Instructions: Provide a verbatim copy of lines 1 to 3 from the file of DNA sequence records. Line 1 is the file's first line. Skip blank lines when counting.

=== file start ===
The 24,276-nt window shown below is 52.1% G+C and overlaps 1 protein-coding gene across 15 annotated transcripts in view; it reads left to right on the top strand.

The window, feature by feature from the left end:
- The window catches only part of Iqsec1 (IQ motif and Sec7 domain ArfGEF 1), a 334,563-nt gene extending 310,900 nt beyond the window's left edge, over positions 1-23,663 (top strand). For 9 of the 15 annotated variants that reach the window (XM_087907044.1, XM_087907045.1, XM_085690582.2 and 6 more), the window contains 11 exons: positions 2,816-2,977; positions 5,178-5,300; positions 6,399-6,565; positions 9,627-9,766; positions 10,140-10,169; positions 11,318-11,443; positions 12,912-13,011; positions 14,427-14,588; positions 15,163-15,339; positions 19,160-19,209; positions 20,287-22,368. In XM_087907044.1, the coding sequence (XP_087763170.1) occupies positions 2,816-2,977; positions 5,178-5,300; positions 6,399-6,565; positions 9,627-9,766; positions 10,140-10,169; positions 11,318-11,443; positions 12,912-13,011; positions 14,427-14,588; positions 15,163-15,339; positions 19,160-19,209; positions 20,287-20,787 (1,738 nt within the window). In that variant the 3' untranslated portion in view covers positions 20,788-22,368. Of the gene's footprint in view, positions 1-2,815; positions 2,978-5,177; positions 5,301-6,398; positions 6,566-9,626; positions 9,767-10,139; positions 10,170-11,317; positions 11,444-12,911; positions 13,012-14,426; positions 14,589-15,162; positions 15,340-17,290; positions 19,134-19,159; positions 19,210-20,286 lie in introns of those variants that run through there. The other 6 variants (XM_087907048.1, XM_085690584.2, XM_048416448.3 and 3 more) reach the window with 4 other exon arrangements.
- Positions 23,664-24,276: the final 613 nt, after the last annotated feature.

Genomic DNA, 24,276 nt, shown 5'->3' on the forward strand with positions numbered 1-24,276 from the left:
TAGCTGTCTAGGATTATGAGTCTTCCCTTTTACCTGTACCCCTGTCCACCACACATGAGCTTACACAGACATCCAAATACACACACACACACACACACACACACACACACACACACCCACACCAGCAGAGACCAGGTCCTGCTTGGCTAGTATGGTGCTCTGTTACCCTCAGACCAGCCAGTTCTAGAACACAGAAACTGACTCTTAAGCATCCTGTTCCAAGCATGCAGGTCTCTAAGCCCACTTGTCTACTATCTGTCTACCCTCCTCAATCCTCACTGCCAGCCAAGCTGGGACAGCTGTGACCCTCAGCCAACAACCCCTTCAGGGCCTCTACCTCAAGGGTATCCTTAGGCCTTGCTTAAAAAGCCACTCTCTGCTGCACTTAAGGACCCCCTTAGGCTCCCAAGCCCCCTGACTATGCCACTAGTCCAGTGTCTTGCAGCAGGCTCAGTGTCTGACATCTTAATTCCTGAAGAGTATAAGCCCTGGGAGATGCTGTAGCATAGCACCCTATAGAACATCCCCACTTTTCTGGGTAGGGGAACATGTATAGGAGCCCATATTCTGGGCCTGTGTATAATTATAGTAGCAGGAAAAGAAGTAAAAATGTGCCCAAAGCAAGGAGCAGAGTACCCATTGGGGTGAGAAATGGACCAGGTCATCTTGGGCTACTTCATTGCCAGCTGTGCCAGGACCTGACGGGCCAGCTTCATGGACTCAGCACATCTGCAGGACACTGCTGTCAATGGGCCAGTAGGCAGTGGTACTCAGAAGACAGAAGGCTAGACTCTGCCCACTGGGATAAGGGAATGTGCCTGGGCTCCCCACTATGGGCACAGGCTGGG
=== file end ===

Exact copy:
The 24,276-nt window shown below is 52.1% G+C and overlaps 1 protein-coding gene across 15 annotated transcripts in view; it reads left to right on the top strand.

The window, feature by feature from the left end:
- The window catches only part of Iqsec1 (IQ motif and Sec7 domain ArfGEF 1), a 334,563-nt gene extending 310,900 nt beyond the window's left edge, over positions 1-23,663 (top strand). For 9 of the 15 annotated variants that reach the window (XM_087907044.1, XM_087907045.1, XM_085690582.2 and 6 more), the window contains 11 exons: positions 2,816-2,977; positions 5,178-5,300; positions 6,399-6,565; positions 9,627-9,766; positions 10,140-10,169; positions 11,318-11,443; positions 12,912-13,011; positions 14,427-14,588; positions 15,163-15,339; positions 19,160-19,209; positions 20,287-22,368. In XM_087907044.1, the coding sequence (XP_087763170.1) occupies positions 2,816-2,977; positions 5,178-5,300; positions 6,399-6,565; positions 9,627-9,766; positions 10,140-10,169; positions 11,318-11,443; positions 12,912-13,011; positions 14,427-14,588; positions 15,163-15,339; positions 19,160-19,209; positions 20,287-20,787 (1,738 nt within the window). In that variant the 3' untranslated portion in view covers positions 20,788-22,368. Of the gene's footprint in view, positions 1-2,815; positions 2,978-5,177; positions 5,301-6,398; positions 6,566-9,626; positions 9,767-10,139; positions 10,170-11,317; positions 11,444-12,911; positions 13,012-14,426; positions 14,589-15,162; positions 15,340-17,290; positions 19,134-19,159; positions 19,210-20,286 lie in introns of those variants that run through there. The other 6 variants (XM_087907048.1, XM_085690584.2, XM_048416448.3 and 3 more) reach the window with 4 other exon arrangements.